• If the Pentagon’s re-release of the UFO videos seems odd, their flip-flopping over the true nature of the DoD’s ‘Advanced Aerospace Threat Identification Program’ is truly bizarre. Since the existence of the AATIP was first revealed in December 2017, the Pentagon has changed its position on the role of the program multiple times. The Pentagon’s current position is that the program was not UFO/UAP related. Rather, it studied next-generation terrestrial aerospace threats.

• The problem is that a Defense Intelligence Agency letter to Congress (see here) listed 38 technical reports produced under the program. None of them related to Russian or Chinese aircraft. One related to the Drake Equation, used to estimate the number of civilizations in the galaxy. When Pope pointed out the disconnect, he was told the Pentagon was revising its line on the AATIP yet again. A new statement is expected soon.

• In a year when our lives have changed in ways that would have been unimaginable a few months ago, could the conspiracy theorists be right and might there be even bigger revelations ahead? Whatever happens, UFOs are now center stage in a way we’ve never seen before, being discussed seriously at the highest levels.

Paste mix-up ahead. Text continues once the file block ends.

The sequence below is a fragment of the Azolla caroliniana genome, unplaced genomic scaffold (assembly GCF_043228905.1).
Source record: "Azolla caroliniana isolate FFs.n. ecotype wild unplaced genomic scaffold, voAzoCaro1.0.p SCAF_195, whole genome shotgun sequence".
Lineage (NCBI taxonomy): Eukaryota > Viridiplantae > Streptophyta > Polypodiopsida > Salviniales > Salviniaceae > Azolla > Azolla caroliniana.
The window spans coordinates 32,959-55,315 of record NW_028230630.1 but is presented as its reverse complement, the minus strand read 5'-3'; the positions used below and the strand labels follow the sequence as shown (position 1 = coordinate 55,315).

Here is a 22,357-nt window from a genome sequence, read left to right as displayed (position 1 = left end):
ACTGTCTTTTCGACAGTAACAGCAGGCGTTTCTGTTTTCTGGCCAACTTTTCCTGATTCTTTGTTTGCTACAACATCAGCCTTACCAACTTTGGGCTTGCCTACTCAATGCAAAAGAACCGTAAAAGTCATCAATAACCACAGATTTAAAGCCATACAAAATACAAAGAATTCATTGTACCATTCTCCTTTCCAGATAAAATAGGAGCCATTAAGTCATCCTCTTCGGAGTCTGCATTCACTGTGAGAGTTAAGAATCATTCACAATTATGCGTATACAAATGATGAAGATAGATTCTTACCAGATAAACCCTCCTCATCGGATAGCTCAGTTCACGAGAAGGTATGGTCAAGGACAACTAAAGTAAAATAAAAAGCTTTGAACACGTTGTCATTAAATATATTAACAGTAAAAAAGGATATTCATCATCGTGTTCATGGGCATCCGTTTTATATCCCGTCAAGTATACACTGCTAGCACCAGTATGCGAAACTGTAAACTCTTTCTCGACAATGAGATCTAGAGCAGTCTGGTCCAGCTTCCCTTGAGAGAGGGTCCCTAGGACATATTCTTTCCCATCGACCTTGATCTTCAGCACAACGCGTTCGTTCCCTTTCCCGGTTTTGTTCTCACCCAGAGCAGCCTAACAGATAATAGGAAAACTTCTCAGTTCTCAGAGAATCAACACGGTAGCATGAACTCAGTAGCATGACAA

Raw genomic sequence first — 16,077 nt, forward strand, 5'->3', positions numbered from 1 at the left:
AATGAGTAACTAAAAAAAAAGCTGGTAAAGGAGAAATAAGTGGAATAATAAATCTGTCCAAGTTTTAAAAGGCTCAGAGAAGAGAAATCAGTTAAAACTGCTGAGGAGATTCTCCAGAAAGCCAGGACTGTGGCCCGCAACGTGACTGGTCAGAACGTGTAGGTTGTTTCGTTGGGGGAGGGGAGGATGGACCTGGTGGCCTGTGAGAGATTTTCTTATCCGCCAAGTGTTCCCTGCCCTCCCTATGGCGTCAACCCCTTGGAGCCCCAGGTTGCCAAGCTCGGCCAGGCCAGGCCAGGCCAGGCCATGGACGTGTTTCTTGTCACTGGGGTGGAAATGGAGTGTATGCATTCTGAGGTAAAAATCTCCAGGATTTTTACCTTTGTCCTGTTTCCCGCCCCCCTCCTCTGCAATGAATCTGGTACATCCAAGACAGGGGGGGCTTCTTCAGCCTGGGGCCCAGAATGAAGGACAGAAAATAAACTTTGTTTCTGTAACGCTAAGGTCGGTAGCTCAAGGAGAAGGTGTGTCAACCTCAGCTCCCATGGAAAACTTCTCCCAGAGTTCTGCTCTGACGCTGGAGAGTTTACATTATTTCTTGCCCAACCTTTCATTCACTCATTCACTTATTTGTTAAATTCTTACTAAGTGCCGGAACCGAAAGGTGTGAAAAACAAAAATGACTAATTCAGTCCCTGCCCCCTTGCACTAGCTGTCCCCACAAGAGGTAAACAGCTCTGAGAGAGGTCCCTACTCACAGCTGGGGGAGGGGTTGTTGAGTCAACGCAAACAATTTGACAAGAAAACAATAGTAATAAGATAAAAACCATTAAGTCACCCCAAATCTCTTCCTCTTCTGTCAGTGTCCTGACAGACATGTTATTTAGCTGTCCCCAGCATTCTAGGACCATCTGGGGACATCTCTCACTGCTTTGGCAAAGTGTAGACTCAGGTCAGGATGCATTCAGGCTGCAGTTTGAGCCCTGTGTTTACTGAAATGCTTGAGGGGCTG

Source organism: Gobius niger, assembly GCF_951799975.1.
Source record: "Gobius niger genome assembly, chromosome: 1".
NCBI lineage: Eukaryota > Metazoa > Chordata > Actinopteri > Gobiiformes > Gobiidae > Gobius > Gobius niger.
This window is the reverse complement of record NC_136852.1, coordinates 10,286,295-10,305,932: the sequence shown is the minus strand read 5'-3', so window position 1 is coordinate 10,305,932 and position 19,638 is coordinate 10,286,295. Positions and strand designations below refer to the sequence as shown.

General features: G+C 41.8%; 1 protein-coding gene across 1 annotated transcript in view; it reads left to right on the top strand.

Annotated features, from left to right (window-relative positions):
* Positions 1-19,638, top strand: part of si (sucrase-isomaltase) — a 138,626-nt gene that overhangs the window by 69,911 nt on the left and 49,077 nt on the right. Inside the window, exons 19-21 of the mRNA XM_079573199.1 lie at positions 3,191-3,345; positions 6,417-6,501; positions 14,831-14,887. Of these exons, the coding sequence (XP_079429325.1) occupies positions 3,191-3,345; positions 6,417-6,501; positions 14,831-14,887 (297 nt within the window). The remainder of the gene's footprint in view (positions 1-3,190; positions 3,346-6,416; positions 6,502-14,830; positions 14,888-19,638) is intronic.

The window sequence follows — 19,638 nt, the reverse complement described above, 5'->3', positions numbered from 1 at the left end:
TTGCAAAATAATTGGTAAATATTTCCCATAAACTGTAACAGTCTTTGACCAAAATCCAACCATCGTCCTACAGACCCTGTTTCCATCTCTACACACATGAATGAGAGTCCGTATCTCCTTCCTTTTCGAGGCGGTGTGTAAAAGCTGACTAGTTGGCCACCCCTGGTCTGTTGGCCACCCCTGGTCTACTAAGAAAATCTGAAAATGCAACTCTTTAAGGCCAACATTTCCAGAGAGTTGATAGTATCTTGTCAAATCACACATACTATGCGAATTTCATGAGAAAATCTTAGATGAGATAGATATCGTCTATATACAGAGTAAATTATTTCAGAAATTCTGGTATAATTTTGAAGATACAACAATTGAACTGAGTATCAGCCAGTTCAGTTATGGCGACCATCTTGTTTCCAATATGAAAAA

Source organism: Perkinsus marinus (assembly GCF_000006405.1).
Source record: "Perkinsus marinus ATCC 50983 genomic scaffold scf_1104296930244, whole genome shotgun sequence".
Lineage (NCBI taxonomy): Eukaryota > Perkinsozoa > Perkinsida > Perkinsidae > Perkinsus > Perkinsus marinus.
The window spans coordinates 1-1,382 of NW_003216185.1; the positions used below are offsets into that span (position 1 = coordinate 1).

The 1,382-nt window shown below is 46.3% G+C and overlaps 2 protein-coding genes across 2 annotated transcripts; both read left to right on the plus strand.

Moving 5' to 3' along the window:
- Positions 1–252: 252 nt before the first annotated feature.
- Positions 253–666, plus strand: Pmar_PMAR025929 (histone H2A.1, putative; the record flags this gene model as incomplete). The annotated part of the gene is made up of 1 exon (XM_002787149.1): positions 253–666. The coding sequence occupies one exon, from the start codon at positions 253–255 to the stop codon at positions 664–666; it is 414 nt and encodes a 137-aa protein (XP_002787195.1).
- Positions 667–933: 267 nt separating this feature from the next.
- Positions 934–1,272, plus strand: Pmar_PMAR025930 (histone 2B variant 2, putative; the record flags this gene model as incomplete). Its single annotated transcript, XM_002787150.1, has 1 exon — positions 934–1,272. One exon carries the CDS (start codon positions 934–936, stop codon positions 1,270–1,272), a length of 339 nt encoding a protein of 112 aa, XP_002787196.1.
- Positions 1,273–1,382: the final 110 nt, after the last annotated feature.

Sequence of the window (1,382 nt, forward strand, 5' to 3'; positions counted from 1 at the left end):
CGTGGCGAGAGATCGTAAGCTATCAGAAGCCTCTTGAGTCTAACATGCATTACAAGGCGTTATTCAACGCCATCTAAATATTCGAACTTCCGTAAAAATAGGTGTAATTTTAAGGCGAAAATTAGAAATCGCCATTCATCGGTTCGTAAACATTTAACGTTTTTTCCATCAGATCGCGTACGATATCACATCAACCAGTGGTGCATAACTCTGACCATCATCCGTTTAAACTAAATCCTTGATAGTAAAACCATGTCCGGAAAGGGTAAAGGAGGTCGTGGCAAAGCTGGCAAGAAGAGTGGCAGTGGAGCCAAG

On April 27, the Department of Defense issued a statement confirming the release of three videos showing US Navy jets chasing “unidentified aerial phenomena” — that’s the approved military term for what the public calls UFOs. The videos had been in the public domain for some time, but there was always a degree of doubt about them. The Pentagon statement made it official: Yes, the videos are genuine, and no, the DOD still doesn’t know what these things are — the official categorization is “unidentified”.

                              Nick Pope